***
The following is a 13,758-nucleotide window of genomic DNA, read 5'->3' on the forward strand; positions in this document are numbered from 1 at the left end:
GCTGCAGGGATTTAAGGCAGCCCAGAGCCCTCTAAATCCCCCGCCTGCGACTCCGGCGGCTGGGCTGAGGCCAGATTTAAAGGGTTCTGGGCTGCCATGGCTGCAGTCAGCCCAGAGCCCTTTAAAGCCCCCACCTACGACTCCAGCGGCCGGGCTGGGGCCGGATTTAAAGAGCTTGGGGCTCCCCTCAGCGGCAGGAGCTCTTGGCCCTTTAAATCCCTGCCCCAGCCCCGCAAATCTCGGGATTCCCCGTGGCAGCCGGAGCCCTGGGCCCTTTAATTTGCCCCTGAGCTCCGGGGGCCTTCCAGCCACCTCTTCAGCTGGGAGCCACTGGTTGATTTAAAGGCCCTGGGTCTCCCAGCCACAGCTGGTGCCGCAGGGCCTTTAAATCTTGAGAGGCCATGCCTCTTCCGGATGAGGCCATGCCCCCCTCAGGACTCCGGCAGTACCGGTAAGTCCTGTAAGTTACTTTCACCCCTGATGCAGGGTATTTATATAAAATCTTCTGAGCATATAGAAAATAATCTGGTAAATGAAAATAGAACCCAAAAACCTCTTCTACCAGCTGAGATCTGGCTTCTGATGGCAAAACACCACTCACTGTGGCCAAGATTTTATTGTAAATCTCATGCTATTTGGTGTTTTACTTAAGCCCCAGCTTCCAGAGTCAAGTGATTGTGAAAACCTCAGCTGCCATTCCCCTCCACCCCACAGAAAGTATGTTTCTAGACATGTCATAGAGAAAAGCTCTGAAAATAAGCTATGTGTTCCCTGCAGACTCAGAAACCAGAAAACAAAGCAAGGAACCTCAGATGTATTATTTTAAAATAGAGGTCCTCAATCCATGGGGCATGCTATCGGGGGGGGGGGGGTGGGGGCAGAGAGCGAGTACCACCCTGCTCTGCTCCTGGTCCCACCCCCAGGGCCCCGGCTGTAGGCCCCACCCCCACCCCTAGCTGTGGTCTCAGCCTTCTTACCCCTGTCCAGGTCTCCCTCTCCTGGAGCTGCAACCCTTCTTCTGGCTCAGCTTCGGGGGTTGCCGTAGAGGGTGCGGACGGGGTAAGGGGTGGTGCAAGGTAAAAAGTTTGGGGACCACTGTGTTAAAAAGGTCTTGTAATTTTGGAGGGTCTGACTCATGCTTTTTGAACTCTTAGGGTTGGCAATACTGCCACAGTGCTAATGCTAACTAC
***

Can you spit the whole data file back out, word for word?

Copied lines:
The following is a 13,758-nucleotide window of genomic DNA, read 5'->3' on the forward strand; positions in this document are numbered from 1 at the left end:
GCTGCAGGGATTTAAGGCAGCCCAGAGCCCTCTAAATCCCCCGCCTGCGACTCCGGCGGCTGGGCTGAGGCCAGATTTAAAGGGTTCTGGGCTGCCATGGCTGCAGTCAGCCCAGAGCCCTTTAAAGCCCCCACCTACGACTCCAGCGGCCGGGCTGGGGCCGGATTTAAAGAGCTTGGGGCTCCCCTCAGCGGCAGGAGCTCTTGGCCCTTTAAATCCCTGCCCCAGCCCCGCAAATCTCGGGATTCCCCGTGGCAGCCGGAGCCCTGGGCCCTTTAATTTGCCCCTGAGCTCCGGGGGCCTTCCAGCCACCTCTTCAGCTGGGAGCCACTGGTTGATTTAAAGGCCCTGGGTCTCCCAGCCACAGCTGGTGCCGCAGGGCCTTTAAATCTTGAGAGGCCATGCCTCTTCCGGATGAGGCCATGCCCCCCTCAGGACTCCGGCAGTACCGGTAAGTCCTGTAAGTTACTTTCACCCCTGATGCAGGGTATTTATATAAAATCTTCTGAGCATATAGAAAATAATCTGGTAAATGAAAATAGAACCCAAAAACCTCTTCTACCAGCTGAGATCTGGCTTCTGATGGCAAAACACCACTCACTGTGGCCAAGATTTTATTGTAAATCTCATGCTATTTGGTGTTTTACTTAAGCCCCAGCTTCCAGAGTCAAGTGATTGTGAAAACCTCAGCTGCCATTCCCCTCCACCCCACAGAAAGTATGTTTCTAGACATGTCATAGAGAAAAGCTCTGAAAATAAGCTATGTGTTCCCTGCAGACTCAGAAACCAGAAAACAAAGCAAGGAACCTCAGATGTATTATTTTAAAATAGAGGTCCTCAATCCATGGGGCATGCTATCGGGGGGGGGGGGGTGGGGGCAGAGAGCGAGTACCACCCTGCTCTGCTCCTGGTCCCACCCCCAGGGCCCCGGCTGTAGGCCCCACCCCCACCCCTAGCTGTGGTCTCAGCCTTCTTACCCCTGTCCAGGTCTCCCTCTCCTGGAGCTGCAACCCTTCTTCTGGCTCAGCTTCGGGGGTTGCCGTAGAGGGTGCGGACGGGGTAAGGGGTGGTGCAAGGTAAAAAGTTTGGGGACCACTGTGTTAAAAAGGTCTTGTAATTTTGGAGGGTCTGACTCATGCTTTTTGAACTCTTAGGGTTGGCAATACTGCCACAGTGCTAATGCTAACTAC